# Impact force: scooter compared to Accord

1. Feb 8, 2010

### scooterman

I recently received a speeding ticket for "allegedly" driving my scooter (Piaggio MP3 500) 72Mph on a stretch of road with a lower speed limit. I was traveling too fast and I deserve to pay a penalty; however, I am also hoping the judge will recognize that a speeding scooter is less potentially deadly than a speeding car. For this reason, I sought to calculate the potential impact force of my scooter (538 lbs) at 72Mph -- compared to the potential impact force of the 3204lbs Honda Accord (for example). I believe J= mv/t is the appropriate equation, where:
J = impact force;
m1 = mass of scooter = 538lbs
m2 = mass of Accord = 3204lbs
v = velocity of vehicles = 72Mph = 105.6 ft-sec
A1 = contact area for scooter = W*H = 2.54ft*3.67ft = 9.32ft^2
A2 = contact area for Accord = W*H = 6.06*2.17 = 13.15ft^2
t1 = contact time of scooter = A1/v = 9.32/105.6 = 0.088
t2 = contact time of Accord = A2/v = 13.15/105.6 = 0.1245

For my Scooter, J = 538lbs*(105.6ft-sec/0.088) = 645600lbs/ft-sec
For Accord, J = 3204lbs*(105.6ft-sec/0.1245) = 2717610lbs/ft-sec

Claim1: 2717610/645600 = 4.2; ie: a direct collision with an Accord traveling at 72Mph generates approximately 4.2X the impact force of my scooter traveling at 72Mph

Claim2: 645600/2717610 = 0.238; ie: the potential impact force of a direct collision with my scooter traveling at 72Mph is approximately 76% less than the potential impact force of an Accord traveling at 72Mph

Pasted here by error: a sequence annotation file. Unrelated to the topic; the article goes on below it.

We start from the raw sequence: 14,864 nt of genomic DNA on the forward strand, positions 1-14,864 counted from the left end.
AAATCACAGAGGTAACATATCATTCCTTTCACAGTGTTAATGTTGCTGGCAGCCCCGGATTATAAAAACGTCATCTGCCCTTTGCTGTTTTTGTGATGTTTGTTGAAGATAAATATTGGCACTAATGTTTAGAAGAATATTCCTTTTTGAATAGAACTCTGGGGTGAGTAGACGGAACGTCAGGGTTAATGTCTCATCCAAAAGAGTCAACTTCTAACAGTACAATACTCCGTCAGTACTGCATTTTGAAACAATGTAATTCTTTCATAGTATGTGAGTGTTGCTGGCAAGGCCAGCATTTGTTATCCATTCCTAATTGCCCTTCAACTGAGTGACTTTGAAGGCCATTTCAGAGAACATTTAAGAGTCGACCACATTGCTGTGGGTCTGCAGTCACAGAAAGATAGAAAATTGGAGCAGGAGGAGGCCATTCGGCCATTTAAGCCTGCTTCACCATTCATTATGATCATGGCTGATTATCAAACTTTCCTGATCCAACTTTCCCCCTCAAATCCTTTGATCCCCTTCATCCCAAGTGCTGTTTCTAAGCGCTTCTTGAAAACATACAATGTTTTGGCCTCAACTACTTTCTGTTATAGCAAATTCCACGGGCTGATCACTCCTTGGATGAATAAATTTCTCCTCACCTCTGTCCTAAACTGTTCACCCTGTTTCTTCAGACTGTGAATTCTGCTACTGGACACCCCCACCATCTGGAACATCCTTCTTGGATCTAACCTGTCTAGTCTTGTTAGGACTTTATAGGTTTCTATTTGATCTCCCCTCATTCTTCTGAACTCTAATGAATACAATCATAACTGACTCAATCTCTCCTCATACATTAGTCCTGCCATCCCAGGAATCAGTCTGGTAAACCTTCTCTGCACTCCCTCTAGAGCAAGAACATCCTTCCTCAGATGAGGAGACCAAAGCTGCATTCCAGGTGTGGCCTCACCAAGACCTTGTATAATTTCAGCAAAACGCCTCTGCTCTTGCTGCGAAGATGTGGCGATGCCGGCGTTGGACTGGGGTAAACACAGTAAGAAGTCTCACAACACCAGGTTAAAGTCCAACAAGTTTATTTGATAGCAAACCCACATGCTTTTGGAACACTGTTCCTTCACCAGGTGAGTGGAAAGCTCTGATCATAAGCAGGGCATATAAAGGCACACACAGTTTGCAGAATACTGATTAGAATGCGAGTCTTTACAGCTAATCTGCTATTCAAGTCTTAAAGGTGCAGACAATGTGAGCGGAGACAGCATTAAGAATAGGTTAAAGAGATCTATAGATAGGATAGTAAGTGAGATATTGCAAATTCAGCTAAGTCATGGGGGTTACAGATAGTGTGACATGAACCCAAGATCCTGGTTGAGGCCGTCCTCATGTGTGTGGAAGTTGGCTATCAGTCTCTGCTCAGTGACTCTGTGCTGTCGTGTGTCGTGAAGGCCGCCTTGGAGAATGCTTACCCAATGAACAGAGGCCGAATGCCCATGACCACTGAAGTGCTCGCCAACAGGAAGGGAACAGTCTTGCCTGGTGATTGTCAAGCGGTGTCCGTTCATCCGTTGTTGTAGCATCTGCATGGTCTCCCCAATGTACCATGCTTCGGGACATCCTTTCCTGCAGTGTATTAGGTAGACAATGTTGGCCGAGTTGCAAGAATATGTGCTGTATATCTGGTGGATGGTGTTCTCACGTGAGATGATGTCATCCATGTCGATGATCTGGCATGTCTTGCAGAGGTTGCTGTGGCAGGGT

Would I be justified in making these claims?
Thank you, Scooterman

2. Feb 8, 2010

### torquil

In principle, I agree with this, because I think that in the real world, a motorcyclist will less often inflict harm on others. If it happens, it is probably because a car reacts to you and causes subsequent destruction. But this is a "second order", i.e. much more unusual, effect.

Instead of detailed calculations, how about refering to statistics? How many innocent bystandards are killed or seriously wounded as a consequence of a speeding motorcycle? I.e. what is the probability of killing an innocent person, per km of "motorcycle-speeding". I would expect a very low number. If so, the punishment is only there to protect the motorcyclist people from himself/herself.

Actually, maybe it even turns out that the probability for am ordinary car driver, that does not speed, to kill an innocent is higher than the probability of a speeding motorcyclist to do the same!?

This punishment for inflicting harm on yourself should obviously be lower than that for inflicting harm on others. So motorcyclists should have lower fines, according to this argument.

Torquil

3. Feb 8, 2010

### willem2

Speeding tickets are given out either

- to stop you from speeding

- to make money.

there's no connection with vehicle mass here.

4. Feb 8, 2010

### gmax137

So, you're going to tell the judge you are guilty, and you are taking up his time because you're a smartass. That's probably not a good way to get a lower fine.

It's not less deadly for the scooter operator. Hence the fine.

Or how about this argument: a pedestrian is less likely to see the scooter coming, and therefore steps out into the road, right into the path of the speeding scooter. Now while the impact force may be your factor of four less, I am certain the 72 mph scooter will kill the pedestrian just as dead as if he'd been hit by the Accord. Hence the fine.

5. Feb 8, 2010